From there, the industry slowly but surely got back on its feet. Six Flags was placing a brand new attraction in all of their parks every year, and that typically included 2-3 roller coasters a year and typically at least 1 record-breaking attraction. Cedar Fair was a little more staggered with their openings, but when they did open a ride, it was sure to be top tier.
By 2016, RMC had a coaster in almost every major Six Flags Park. RMC started growing even more, expanding outside the Six Flags chain to Lightning Rod at Dollywood, the world’s first launched wooden roller coaster. Outside of RMC, in 2015, B&M opened the tallest coaster they had ever constructed, Fury 325, a critically acclaimed giga coaster at Carowinds. The parks were booming, but I believe there was one major move that signaled the official beginning of the Second Coaster War: Cedar Fair adding RMCs to their parks in 2018.
When looking at the possibility of a Second Coaster War, 2018 absolutely looks like the year that would mark the beginning. Cedar Fair fired back directly at Six Flags by making the move to include RMC coasters at Kings Dominion and Cedar Point. In the case of Cedar Point, the move came with the addition of the absolute monster of a coaster that is Steel Vengeance, regarded by some to be the greatest roller coaster ever built. RMC showed manufacturers that the peak of roller coaster innovation had not yet been reached.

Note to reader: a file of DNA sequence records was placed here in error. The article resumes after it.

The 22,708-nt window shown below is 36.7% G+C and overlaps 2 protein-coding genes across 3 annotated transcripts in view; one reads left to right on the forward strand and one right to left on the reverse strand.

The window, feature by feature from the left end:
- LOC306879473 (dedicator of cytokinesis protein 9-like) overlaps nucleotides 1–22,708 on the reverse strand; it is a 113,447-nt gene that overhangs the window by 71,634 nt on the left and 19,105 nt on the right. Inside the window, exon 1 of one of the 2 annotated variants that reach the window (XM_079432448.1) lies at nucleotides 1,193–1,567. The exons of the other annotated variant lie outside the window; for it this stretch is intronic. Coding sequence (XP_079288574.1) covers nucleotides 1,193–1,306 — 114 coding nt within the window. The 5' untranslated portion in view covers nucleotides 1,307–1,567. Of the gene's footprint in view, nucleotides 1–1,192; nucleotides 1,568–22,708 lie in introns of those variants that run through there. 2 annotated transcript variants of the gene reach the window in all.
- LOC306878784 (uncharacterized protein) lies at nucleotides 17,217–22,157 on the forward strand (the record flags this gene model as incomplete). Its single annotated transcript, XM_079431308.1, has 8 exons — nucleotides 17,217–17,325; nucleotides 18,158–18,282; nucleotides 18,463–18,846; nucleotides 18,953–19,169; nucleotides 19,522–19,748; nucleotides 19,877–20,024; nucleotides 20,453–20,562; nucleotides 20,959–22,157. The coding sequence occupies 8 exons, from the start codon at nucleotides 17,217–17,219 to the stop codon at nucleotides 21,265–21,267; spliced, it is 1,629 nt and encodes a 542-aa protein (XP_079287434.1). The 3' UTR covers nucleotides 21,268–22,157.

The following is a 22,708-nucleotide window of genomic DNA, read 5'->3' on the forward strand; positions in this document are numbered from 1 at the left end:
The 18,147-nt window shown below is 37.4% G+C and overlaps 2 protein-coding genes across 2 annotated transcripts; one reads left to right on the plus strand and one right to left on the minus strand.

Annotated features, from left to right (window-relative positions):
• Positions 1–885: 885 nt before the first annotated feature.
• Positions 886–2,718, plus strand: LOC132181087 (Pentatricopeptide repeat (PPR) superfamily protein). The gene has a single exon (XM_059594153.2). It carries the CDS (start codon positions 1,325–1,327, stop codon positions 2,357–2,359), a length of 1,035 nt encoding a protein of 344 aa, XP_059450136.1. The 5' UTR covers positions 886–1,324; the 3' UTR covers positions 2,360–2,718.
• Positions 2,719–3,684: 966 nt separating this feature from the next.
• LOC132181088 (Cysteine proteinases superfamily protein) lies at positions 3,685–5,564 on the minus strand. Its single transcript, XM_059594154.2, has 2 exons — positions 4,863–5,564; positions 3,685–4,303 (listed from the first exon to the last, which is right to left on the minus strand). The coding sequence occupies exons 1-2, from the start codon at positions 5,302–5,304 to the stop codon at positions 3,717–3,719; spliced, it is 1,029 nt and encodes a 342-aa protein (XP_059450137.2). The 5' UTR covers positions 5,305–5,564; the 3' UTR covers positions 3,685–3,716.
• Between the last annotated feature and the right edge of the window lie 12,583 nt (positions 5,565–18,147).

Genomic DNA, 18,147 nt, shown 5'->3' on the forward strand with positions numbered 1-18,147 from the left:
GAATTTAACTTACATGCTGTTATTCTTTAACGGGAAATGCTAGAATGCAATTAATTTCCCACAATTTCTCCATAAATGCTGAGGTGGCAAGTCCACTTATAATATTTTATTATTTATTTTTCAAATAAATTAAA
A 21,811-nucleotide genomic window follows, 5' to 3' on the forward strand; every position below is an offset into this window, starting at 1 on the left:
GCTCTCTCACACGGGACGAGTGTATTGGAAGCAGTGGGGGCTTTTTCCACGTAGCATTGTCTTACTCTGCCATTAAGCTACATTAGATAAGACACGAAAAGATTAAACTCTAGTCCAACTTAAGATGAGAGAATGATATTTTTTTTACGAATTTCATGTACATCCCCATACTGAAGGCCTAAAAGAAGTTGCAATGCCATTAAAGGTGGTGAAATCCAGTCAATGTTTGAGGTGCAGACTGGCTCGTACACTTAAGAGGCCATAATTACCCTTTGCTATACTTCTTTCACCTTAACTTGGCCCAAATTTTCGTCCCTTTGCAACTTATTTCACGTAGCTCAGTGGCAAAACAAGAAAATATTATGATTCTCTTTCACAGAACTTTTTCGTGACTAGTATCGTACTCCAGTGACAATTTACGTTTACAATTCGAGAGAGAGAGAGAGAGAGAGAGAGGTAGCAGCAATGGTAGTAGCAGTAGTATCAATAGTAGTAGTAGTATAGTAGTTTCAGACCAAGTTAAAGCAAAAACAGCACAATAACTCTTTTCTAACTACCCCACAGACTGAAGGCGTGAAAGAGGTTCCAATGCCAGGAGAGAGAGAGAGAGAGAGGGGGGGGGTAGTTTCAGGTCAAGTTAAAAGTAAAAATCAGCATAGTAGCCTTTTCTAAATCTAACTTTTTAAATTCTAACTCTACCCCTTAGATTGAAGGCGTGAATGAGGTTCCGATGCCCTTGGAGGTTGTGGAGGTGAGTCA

Steel Vengeance and Twisted Timbers
This led to companies like Intamin and S&S creating brand new types of steel roller coasters, such as Steel Curtain opening at Kennywood in 2019. Something like Steel Curtain, the upcoming record breaker for most inversions in America (plus a wonderfully bizarre layout), would never have been attempted or thought possible even five years ago. The industry is now even seeing competition within the same chain, such as Cedar Fair breaking Valravn’s dive records with this year’s Yukon Striker. Yes, these attempts are most certainly driven by marketing purposes, but motive aside these are great steps forward. As far as the industry, and fans especially, are concerned, any competition is good competition.
Recently, we are even seeing the resort parks getting into coaster competition, this year Universal opened the highly-themed “storytelling coaster” Hagrid’s Magical Creatures Motorbike Adventure. While clearly capitalizing off of the Galaxy’s Edge crowds across town, this is still a good move for the coaster industry. Disney has already announced two highly themed coaster of its own with a clone of Shanghai Disney’s Tron coaster opening at the Magic Kingdom in 2020 and the Guardians of the Galaxy coaster at Epcot slated for 2021.
Interestingly, Disney also called their Guardians ride a “storytelling coaster” which shows that coasters are becoming more integrated than ever before into the resort parks. This is a great sign for the amusement industry, competition between parks is always good for fans. And with essentially all mainstream parks back at it trying to break records and create innovative new rides, the upcoming years are sure to be absolutely legendary for roller coasters and amusement parks as a whole.
What do you think about the latest battle in the ongoing coaster wars? Discuss in the comments section below.